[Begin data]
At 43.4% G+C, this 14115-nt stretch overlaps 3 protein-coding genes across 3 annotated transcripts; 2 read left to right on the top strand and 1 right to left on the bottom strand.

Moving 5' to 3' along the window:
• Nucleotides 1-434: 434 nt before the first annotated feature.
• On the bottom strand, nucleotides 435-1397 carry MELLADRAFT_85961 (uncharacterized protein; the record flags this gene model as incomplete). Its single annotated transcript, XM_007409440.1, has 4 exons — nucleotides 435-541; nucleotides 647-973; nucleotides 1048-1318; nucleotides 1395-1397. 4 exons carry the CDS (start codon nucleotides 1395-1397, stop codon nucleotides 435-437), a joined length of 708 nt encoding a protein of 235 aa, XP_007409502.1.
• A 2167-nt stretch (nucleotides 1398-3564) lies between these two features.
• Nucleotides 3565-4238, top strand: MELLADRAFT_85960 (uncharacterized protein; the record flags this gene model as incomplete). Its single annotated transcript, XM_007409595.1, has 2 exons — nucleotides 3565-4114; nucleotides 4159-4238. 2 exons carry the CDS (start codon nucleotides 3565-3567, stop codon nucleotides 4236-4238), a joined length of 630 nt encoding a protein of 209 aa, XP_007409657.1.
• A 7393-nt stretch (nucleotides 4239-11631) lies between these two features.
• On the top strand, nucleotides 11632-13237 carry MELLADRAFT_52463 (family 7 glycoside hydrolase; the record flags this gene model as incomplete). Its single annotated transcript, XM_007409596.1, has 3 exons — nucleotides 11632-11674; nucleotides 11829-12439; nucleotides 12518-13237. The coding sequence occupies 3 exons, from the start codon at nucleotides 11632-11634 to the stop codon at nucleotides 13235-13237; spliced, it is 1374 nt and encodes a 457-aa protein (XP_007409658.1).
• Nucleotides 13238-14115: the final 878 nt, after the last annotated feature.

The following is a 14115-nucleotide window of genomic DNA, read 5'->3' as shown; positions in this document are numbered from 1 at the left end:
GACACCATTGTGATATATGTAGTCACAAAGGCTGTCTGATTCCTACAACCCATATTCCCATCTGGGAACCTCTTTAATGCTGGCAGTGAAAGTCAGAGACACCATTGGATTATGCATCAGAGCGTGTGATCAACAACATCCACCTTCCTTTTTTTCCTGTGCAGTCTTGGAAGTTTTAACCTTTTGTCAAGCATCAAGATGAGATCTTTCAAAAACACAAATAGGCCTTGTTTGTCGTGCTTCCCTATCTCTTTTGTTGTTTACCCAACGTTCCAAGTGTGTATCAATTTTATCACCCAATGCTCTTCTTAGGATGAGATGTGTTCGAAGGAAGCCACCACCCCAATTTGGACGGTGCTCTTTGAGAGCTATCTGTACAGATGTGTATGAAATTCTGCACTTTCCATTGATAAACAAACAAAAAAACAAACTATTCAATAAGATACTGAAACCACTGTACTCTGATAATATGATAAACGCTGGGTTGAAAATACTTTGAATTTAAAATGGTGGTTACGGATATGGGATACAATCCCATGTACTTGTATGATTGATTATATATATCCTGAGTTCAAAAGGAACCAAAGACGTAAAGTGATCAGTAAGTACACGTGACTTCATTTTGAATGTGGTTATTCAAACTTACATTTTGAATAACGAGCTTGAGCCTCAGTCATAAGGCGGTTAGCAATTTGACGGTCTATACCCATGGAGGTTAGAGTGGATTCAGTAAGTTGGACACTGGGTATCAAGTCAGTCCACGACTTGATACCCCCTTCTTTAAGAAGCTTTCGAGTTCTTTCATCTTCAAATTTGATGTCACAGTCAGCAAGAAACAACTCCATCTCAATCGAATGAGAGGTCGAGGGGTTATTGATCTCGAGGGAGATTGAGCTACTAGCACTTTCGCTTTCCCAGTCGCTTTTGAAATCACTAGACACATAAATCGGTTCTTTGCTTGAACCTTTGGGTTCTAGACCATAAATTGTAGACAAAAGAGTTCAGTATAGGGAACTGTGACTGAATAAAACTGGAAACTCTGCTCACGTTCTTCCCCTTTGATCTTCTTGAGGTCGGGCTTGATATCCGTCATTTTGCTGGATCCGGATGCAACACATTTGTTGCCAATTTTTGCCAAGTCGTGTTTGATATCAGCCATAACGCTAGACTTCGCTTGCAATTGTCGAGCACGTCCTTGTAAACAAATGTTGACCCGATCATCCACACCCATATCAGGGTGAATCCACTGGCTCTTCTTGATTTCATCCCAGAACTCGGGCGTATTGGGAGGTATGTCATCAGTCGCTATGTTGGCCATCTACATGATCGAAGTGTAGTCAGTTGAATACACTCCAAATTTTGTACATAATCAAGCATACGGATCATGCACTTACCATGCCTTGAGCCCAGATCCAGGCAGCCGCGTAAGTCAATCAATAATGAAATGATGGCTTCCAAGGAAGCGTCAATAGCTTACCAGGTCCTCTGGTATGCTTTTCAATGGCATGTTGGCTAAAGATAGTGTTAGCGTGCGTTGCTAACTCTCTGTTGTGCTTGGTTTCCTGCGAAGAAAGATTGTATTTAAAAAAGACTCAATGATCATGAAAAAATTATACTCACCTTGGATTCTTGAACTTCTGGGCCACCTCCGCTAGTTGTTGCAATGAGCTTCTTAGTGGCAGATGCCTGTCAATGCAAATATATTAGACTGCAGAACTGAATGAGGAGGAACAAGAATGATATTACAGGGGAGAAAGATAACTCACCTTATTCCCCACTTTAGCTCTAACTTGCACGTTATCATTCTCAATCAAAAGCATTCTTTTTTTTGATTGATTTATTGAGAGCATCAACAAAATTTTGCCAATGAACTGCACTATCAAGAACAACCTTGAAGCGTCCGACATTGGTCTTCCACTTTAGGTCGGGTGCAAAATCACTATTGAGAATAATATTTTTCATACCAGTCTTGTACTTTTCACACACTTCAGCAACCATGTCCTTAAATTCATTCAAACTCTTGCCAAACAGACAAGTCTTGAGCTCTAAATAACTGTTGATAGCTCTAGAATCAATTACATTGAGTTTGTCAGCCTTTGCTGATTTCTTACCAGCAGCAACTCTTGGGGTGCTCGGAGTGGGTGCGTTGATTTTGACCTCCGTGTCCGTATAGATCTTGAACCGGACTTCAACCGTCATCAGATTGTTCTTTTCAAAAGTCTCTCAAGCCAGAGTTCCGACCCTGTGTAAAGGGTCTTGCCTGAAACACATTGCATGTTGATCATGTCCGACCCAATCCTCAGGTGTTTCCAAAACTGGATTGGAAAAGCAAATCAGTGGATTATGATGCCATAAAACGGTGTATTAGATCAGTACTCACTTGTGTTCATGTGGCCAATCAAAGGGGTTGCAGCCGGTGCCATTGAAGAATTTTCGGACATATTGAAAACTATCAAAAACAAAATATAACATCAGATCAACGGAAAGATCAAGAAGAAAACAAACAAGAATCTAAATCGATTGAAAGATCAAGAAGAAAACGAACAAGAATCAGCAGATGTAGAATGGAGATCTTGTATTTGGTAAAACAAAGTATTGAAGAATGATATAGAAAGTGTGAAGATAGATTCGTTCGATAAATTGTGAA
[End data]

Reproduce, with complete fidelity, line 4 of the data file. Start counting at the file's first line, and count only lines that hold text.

• On the bottom strand, nucleotides 435-1397 carry MELLADRAFT_85961 (uncharacterized protein; the record flags this gene model as incomplete). Its single annotated transcript, XM_007409440.1, has 4 exons — nucleotides 435-541; nucleotides 647-973; nucleotides 1048-1318; nucleotides 1395-1397. 4 exons carry the CDS (start codon nucleotides 1395-1397, stop codon nucleotides 435-437), a joined length of 708 nt encoding a protein of 235 aa, XP_007409502.1.